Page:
Trained by John Davies, he romped home a winner at odds of 7-2.

But there's more - the third horse home in the same race was called Major Crispies at 16-1.

Have horse-owners no shame, or respect for their four-legged friends?

And, yes, I'm aware that the name of the only horse ever to win the Grand National three times was Red Rum.

I know a racegoer who got hopelessly drunk on the stuff after that third famous victory.

And afterwards he made a trip to Scotland to say thanks to Red Rum, who was stabled near Falkirk in his retirement.

My friend never told me how much he won that National day, but I reckon it was a tidy sum.

When witches cast their evil spell in famed Scottish town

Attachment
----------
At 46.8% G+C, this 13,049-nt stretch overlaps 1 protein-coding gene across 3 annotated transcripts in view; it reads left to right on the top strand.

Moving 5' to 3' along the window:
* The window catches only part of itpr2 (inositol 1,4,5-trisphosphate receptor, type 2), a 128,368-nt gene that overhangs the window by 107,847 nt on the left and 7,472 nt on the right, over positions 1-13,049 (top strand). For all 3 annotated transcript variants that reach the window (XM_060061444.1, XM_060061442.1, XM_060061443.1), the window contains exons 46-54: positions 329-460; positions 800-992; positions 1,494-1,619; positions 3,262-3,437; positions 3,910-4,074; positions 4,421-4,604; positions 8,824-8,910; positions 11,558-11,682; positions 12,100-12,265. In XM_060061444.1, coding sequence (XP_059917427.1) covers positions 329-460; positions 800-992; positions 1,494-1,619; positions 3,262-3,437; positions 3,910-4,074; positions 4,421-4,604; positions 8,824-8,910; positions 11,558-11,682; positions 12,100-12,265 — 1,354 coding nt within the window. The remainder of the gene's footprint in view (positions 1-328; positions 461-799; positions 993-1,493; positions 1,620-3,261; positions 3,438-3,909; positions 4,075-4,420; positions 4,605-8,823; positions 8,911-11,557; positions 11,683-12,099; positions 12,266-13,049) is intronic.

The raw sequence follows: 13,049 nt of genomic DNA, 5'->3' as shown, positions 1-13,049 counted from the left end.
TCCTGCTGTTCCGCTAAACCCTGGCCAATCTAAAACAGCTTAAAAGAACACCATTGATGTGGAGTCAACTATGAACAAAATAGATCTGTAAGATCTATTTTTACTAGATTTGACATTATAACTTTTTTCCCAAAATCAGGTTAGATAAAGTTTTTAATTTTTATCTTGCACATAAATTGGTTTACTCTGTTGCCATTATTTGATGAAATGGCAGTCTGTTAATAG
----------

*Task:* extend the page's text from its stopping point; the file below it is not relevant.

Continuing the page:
JM Barrie, the creator of Peter Pan, was born in the picturesque Scottish town of Kirriemuir in 1860 and died at the age of 77.

I mention the author of this children's classic because a friend called Bill Grant, who lives there, claims that the town in the county of Angus is just as well known for its ancient coven of witches as for Barrie.

Bill says that some older houses still feature a witches 'stane' on the front wall to ward off the evil created by witches.

Women accused of witchcraft were put on trial at Forfar Assizes in September 1661, including a Helen Guthrie, originally from Donegal, who confessed to her own evil ways and then named other females who were arrested.

Many of them were put in prison, but some fled to Ireland.

Mike really ought to return to TV role and put politicians on the spot